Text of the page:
(SENIOR WIRE) I’m a sucker for reminiscence. When I think of, eat, or see anything pumpkin, my thoughts drift back in time to memories of gray, rainy autumn days, hot cider, smoke from burning leaves hazing the air, outdoor football, snuggling under a blanket on hayrides beneath a harvest moon, giggling, sugar-charged trick-or-treaters, and, of course, Jack-o’-lanterns.
Then there’s the aroma of a creamy pumpkin pie fresh from the oven, topped with a dollop of genuine whipped cream. To me, artificial whipped cream is an abomination, and, for that one should be clobbered with a pumpkin ala Ichabod Crane.
Pumpkin, a symbol of prosperity, growth, and abundance, was a revered part of the native American Indian diet, and pumpkin seeds were valued more for their oil and medicinal properties than the orange flesh.
Before the Industrial Revolution, early Americans and Native Indians roasted pumpkin over campfires and used the highly nutritious fruit for medicine and food. Settlers hollowed out large pumpkins, filled them with milk, eggs, honey, maple syrup, and cinnamon, then baked in the hot ashes of their fireplaces. Perhaps the first version of a pumpkin pie?
The nutrient-dense squash helped settlers survive long winters. The golden, orange globes quickly became a standby of early New England settlements.
From Pilgrim verse, circa 1630: “For pottage and puddings and custards and pies, our pumpkins and parsnips are common supplies, we have pumpkins at morning and pumpkins at noon, If it were not for pumpkins, we should be undoon.”
According to MedicalNewsToday.com, pumpkin seeds provide overall prostate health (zinc), improved bladder function, prevent kidney stones, lower cholesterol levels, and they can treat depression with their L-tryptophan, a compound naturally effective against depression.
The seeds’ (pepitas) anti-inflammatory qualities can also help prevent osteoporosis, cancer, diabetes, and age-related macular degeneration.
Pumpkins brim with lutein and zeaxanthin that feed and protect our eyes and help maintain skin integrity. The fibrous orange miracle brims with magnesium, antioxidant vitamin C and E and potassium, and is a good source of B-complex group of vitamins like folate’s, niacin, vitamin B-6 thiamin and pantothenic acid.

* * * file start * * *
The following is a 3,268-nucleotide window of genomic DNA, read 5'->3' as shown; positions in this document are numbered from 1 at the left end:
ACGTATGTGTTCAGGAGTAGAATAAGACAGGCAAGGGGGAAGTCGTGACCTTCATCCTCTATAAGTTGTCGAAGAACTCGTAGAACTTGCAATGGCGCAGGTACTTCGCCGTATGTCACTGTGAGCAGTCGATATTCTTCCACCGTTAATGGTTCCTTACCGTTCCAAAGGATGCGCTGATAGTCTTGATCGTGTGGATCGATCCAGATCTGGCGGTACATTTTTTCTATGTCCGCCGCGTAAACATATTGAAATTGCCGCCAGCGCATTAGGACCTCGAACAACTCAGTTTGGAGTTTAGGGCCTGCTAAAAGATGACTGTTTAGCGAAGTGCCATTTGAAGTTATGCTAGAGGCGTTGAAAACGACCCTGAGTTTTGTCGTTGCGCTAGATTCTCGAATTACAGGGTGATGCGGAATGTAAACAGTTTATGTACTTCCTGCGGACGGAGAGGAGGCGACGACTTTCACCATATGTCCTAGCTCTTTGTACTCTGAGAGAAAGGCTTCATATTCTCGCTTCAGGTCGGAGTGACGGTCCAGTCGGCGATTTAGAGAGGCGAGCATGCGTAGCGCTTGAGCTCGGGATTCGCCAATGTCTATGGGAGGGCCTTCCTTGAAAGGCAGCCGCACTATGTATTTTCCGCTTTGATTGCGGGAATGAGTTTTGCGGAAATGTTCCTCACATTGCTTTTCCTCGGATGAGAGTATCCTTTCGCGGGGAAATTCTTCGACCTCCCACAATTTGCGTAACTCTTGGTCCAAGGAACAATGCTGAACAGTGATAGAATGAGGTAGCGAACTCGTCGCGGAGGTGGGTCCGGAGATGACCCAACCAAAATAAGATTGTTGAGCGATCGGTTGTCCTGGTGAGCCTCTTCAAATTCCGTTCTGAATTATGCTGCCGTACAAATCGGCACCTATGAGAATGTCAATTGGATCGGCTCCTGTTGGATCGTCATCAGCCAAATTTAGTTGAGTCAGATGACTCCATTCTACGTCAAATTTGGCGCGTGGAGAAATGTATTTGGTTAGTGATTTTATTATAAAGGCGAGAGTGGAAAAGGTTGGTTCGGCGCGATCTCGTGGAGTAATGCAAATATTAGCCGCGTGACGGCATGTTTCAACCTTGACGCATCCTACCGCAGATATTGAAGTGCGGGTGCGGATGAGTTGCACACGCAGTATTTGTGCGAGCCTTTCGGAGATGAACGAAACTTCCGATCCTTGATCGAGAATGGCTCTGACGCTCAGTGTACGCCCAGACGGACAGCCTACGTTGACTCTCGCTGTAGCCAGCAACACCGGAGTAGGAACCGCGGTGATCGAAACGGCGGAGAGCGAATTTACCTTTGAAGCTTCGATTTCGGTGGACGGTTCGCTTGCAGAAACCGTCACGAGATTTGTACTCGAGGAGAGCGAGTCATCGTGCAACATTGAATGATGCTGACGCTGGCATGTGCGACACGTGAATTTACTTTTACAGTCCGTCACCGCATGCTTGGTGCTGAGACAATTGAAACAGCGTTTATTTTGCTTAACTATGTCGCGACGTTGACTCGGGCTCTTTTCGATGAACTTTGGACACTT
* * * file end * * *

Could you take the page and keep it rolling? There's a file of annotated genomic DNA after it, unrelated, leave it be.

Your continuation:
Clearly the golden superstar of fall foods is a healthy powerhouse of wholesome, vibrant vitamin nutrition.
However, to fully benefit from pumpkin’s potent power, it must be fresh for our cells to recognize and absorb powerful, nutrient-dense vitamins.
Ditch the tin can puree. Back away from the grocery shelf, and no one will be harmed. Canned food is old, energetically dead food with little or no wholesome nutrition.
In autumn, there’s a plethora of plump pumpkins at local farmer’s markets. The orange superstar, a miracle of plant nutrition, can be used as medicine or in an entrée, soup, or dessert.
Please, nothing good comes from a sugary pumpkin spice latte with artificial flavoring. You deserve better. Get thee back into thy kitchen and cook pumpkins like the pilgrims and our ancestors. ISI
- 2-3 lb. sugar pumpkin (pie pumpkin)
- 1 Tbsp. coconut or avocado oil
- 1 pinch Himalayan salt (preferably)
- Preheat oven to 350 degrees F and line a baking sheet with parchment paper.
- With a sharp knife, cut pumpkin in half lengthwise Use a sharp spoon or ice cream scoop to remove seeds and strings.
- Brush pumpkin flesh with oil, sprinkle with salt, and place flesh down on the baking sheet. Prick skin a few times with a fork or knife to allow steam escape.
- Bake 45-50 minutes or until a fork easily pierces the skin. Then remove pan from oven, let the pumpkin cool for 10 minutes, then scoop out and use for whatever recipe you prefer.
- If turning into purée, scoop pumpkin into blender or food processor and blend until creamy and smooth. Baked pumpkin and pumpkin purée will keep covered in the refrigerator up to 1 week, or in the freezer for 1 month (or longer).